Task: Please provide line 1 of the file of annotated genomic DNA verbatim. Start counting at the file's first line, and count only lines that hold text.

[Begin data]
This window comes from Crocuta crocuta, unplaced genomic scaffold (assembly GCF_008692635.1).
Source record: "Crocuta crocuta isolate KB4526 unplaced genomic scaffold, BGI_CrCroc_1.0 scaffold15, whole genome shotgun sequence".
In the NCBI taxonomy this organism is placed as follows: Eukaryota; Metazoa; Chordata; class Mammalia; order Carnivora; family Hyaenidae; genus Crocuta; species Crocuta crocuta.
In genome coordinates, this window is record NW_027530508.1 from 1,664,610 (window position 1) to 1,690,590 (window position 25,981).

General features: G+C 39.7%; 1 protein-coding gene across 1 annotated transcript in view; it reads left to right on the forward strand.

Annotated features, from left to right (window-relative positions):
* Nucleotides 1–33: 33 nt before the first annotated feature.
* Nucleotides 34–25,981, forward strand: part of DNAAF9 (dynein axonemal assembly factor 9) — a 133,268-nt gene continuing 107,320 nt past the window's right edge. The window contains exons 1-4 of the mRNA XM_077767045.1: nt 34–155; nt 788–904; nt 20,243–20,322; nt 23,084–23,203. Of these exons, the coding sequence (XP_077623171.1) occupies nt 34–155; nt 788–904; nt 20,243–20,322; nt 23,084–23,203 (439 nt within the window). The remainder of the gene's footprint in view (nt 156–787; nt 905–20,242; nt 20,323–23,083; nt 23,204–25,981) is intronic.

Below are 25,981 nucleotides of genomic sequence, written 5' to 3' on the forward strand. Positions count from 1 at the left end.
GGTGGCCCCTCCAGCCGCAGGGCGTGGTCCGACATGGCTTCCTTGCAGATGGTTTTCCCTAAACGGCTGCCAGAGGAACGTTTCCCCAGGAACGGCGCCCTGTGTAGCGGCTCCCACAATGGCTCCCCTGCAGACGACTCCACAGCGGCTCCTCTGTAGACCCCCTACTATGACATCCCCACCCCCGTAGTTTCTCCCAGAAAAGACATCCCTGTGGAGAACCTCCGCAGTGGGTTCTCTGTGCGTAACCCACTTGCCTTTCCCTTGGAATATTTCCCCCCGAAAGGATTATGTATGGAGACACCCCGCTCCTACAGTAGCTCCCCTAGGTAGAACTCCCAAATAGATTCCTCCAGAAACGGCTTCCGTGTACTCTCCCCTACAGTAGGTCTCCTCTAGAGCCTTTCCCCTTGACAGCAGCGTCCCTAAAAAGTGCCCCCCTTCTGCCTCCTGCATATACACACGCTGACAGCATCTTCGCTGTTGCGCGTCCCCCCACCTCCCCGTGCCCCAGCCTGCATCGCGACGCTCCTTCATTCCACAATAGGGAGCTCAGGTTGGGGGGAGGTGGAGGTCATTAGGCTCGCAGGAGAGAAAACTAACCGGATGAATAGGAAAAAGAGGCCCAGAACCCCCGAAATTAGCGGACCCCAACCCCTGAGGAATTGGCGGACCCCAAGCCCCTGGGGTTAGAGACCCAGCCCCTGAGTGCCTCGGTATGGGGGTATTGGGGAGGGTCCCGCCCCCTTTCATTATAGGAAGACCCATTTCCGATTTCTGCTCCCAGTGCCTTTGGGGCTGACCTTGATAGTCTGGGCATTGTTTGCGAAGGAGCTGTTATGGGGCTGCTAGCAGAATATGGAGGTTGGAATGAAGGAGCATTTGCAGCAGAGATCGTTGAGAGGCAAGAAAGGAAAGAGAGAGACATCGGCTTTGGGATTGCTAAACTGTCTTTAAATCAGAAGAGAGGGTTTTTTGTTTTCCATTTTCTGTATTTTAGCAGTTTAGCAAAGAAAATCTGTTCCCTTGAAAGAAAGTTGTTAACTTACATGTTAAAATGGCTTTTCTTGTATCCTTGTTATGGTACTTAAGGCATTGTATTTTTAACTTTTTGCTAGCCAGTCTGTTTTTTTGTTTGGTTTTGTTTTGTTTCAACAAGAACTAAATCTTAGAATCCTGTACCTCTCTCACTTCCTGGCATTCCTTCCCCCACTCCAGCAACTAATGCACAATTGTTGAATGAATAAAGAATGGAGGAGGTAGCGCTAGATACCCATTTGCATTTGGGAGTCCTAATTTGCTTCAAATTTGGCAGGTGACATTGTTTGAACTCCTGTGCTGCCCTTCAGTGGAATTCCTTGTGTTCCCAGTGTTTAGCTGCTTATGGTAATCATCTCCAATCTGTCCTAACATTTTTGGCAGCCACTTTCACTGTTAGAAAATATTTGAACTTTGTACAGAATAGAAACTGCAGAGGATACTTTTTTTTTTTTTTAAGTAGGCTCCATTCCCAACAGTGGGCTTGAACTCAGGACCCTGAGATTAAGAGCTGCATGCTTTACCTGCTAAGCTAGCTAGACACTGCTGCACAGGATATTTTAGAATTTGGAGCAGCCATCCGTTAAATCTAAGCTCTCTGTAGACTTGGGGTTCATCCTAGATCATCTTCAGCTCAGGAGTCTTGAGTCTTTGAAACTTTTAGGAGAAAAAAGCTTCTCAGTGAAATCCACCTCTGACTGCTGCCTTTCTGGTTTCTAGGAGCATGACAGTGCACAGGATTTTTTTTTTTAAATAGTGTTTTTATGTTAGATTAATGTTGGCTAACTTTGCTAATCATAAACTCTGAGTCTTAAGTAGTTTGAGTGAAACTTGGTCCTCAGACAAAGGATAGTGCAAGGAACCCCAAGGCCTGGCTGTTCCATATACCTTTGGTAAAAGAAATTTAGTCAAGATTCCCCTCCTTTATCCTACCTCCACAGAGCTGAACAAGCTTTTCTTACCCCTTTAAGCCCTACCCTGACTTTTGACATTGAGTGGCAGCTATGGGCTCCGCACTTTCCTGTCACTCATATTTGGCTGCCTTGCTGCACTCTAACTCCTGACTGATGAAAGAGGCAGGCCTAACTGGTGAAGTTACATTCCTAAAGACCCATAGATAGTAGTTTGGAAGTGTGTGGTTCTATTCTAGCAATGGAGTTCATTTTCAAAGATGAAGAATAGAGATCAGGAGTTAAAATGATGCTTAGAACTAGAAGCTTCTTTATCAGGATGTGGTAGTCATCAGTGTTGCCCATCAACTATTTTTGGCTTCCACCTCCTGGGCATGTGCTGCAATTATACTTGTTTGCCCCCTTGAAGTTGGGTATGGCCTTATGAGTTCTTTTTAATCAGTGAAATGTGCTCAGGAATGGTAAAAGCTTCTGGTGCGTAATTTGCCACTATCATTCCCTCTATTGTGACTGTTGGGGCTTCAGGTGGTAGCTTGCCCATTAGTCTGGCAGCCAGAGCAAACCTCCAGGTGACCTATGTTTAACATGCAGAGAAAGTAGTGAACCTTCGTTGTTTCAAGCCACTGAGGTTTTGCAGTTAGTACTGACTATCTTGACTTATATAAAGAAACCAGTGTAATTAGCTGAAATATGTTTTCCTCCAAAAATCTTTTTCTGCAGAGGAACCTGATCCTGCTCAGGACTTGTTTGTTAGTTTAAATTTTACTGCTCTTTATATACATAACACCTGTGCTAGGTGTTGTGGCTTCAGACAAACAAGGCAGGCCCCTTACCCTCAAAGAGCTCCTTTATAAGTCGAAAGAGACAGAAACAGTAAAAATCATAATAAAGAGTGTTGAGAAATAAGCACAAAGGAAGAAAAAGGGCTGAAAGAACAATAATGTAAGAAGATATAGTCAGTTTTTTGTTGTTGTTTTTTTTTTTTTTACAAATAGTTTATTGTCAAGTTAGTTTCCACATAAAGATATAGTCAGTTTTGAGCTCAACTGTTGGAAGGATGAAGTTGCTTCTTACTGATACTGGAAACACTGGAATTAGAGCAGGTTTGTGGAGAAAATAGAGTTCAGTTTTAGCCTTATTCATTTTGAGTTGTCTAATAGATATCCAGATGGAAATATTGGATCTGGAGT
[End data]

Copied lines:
This window comes from Crocuta crocuta, unplaced genomic scaffold (assembly GCF_008692635.1).